Last November Cilex held the Inno-V event in partnership with the City of Gatineau. The goal was to bring together people of various backgrounds and group them into teams tasked with developing innovative solutions for various challenges brought on by the pandemic.
The teams had seven hours to prepare a first draft proposal of their project in either healthcare or education. The winning teams in each category then received three months of incubation at Cilex, benefitting from individualized guidance from one of our experts.
Chloé Balesh’s was the winner in the education category. According to Ms. Balesh, a student at Cégep de l’Outaouais, the pandemic was preventing students from developing the usual sense of community – first within their program, but also within the school as a whole. As a first-year student, she herself hadn’t yet had the opportunity to have in-person classes with her colleagues and was thus trying to fulfill this need.
The idea was to set up a virtual café where students could create these relationships that were missing in their daily lives. The team settled on the online platform Discord to host this meeting space during the incubation period. Many people took part in the project, such as Antoine Lafrance; Xavier Arthur; Madeleine Carrier; Karyl Sihomnoue; Abygaelle Patient; Xavier Bédard; France Garnier, coordinator of the Pôle en enseignement supérieur de l'Outaouais (PESO); Renaud Lévesque, Loml Inc. consultant; Marcel Riou, Productivisme Inc. consultant; and Sylvia Andriamaharosoa, SR&ED expert at Cilex.
The Cilex touch
The team of the Virtual Student Café was coached by Farid Dagher during their three-month incubation phase at Cilex. Ms. Balesh recounts, “He helped us structure our ideas and focus on what was really important to push the project forward. Sometimes you have so many ideas floating around in your head. While they might all be good, they don’t necessarily bring added value to the project.”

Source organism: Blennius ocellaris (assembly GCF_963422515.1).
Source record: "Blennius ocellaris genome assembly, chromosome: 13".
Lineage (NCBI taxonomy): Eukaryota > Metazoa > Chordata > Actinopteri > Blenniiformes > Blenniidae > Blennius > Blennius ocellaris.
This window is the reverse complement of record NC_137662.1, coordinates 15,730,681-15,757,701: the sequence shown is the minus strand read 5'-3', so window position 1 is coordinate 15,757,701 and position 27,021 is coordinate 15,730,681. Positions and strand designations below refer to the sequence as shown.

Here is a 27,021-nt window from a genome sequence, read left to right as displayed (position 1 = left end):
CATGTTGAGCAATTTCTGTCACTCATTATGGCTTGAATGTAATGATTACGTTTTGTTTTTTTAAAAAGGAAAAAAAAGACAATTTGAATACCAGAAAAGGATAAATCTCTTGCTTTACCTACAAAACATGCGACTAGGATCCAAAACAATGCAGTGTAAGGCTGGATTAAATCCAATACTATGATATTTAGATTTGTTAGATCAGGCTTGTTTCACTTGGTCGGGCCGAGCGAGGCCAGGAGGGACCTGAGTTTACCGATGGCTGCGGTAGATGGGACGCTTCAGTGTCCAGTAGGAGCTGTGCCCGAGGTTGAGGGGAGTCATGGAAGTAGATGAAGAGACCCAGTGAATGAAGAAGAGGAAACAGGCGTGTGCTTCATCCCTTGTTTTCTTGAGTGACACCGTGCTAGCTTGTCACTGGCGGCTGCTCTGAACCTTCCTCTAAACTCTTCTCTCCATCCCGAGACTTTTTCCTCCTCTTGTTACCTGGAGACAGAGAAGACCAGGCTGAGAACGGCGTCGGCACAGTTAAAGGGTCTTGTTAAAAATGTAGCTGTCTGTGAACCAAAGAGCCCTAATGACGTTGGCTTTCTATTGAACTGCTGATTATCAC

When asked if she would like to be coached by Cilex again, Ms. Balesh answered yes without any hesitation and even recommended that fellow young entrepreneurs inquire about the services offered.
The next step
The idea is solid. The concept is proven. Why not go further and try your hand at another contest? Without skipping a beat, the team signed up for the Outaouais OSEntreprendre Challenge in the student category and won, which allowed them to represent the Outaouais region at the provincial contest.
Sandly, the overall win went to a different team at the June 9th gala. Did this negatively affect Ms. Balesh? “In my fourth year of secondary school, I fell into the world of entrepreneurship,” she explains. “I have a lot of project and business ideas, and making it this far in the OSEntreprendre Challenge only strengthened my resolve. I don’t really see it as a loss. I’m a winner in every way!”
Ms. Balesh’s story and that of the Cégep de l'Outaouais students with the Virtual Student Café reminds us that there’s no age requirement to get into the world of entrepreneurship. You can cheer on their efforts on their website.
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